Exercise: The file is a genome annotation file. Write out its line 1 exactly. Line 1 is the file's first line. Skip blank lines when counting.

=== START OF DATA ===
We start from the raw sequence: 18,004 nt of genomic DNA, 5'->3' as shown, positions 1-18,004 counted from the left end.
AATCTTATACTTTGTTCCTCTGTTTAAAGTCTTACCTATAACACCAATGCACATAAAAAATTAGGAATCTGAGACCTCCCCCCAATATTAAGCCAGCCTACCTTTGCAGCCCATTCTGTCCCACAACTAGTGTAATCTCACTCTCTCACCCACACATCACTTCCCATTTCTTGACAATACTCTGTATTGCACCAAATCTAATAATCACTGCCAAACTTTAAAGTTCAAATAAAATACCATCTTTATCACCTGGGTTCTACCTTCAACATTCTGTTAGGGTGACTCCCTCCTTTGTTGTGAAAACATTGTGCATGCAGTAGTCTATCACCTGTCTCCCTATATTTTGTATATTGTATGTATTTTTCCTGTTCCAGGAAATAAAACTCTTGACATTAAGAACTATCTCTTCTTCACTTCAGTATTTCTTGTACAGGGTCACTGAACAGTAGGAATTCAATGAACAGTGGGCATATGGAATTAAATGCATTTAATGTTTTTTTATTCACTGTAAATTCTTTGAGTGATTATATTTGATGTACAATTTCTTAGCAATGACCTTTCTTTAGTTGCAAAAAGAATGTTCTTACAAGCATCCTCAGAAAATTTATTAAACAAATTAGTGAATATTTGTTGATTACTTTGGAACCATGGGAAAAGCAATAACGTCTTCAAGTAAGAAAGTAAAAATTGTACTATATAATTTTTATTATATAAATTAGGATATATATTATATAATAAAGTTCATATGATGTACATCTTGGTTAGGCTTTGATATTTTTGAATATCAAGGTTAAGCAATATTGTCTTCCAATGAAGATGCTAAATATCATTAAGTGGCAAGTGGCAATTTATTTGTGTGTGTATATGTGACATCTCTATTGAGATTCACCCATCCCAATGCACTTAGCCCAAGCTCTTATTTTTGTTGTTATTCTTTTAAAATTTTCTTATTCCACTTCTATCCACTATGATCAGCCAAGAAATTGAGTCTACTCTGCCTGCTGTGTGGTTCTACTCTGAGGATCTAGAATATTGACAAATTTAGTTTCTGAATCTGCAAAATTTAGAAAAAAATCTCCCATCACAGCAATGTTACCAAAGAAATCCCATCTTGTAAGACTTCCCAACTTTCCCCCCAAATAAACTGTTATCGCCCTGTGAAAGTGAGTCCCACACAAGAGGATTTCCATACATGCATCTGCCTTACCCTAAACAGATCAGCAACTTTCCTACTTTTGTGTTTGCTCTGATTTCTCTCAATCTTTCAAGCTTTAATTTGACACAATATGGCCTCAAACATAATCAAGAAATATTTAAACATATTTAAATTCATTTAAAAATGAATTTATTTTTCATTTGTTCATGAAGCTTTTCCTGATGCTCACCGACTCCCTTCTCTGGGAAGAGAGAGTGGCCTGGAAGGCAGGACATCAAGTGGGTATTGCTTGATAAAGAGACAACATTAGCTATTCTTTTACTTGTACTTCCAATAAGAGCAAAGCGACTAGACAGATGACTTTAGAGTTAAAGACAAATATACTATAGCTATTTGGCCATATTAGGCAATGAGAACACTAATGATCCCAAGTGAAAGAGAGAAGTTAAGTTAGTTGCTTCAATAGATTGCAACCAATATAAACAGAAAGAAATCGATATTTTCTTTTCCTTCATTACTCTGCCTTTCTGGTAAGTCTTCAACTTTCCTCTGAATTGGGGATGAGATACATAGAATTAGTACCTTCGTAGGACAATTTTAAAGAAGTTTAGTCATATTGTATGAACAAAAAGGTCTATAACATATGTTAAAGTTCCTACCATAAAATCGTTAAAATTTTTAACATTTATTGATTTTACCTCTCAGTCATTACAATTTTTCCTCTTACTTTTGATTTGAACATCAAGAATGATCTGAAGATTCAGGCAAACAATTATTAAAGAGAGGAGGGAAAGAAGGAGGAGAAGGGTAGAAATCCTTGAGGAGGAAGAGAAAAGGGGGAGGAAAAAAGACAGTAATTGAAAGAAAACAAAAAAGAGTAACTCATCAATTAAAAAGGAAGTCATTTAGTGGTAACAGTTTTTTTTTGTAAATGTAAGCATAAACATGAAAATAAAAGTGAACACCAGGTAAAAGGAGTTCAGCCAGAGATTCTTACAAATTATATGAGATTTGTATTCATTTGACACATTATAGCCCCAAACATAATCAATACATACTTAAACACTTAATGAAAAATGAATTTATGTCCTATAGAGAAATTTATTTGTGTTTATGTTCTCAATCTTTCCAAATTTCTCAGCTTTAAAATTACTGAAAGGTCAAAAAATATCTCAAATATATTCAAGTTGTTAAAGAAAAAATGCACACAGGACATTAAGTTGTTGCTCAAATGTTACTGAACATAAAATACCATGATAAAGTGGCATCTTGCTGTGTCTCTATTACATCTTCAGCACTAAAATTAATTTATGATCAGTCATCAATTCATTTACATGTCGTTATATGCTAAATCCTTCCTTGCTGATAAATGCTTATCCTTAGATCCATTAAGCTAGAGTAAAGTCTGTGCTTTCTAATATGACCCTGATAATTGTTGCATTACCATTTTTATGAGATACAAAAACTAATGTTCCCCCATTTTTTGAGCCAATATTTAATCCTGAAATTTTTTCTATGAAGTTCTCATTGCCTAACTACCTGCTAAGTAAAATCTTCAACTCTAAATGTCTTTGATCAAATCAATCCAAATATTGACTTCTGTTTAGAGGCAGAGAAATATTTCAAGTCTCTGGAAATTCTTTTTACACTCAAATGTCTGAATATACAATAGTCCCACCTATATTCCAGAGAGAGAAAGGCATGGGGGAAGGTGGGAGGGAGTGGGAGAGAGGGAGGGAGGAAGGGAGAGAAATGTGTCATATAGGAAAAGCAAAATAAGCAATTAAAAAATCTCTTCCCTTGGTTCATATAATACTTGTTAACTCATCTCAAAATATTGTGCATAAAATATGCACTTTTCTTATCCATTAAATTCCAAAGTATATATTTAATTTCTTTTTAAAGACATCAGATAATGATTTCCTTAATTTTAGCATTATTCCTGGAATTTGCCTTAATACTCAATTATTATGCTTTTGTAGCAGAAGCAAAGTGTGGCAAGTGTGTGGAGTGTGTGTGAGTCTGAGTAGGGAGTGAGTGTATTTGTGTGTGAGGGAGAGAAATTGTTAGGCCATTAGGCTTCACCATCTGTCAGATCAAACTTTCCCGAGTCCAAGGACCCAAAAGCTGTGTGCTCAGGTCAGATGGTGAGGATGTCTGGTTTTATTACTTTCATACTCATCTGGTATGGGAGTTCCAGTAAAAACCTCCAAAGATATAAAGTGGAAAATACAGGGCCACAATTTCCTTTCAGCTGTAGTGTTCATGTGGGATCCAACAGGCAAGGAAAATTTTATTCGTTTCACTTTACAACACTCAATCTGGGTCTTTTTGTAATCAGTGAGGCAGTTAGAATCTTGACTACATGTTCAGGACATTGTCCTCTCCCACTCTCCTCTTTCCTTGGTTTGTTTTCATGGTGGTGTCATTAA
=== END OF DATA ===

We start from the raw sequence: 18,004 nt of genomic DNA, 5'->3' as shown, positions 1-18,004 counted from the left end.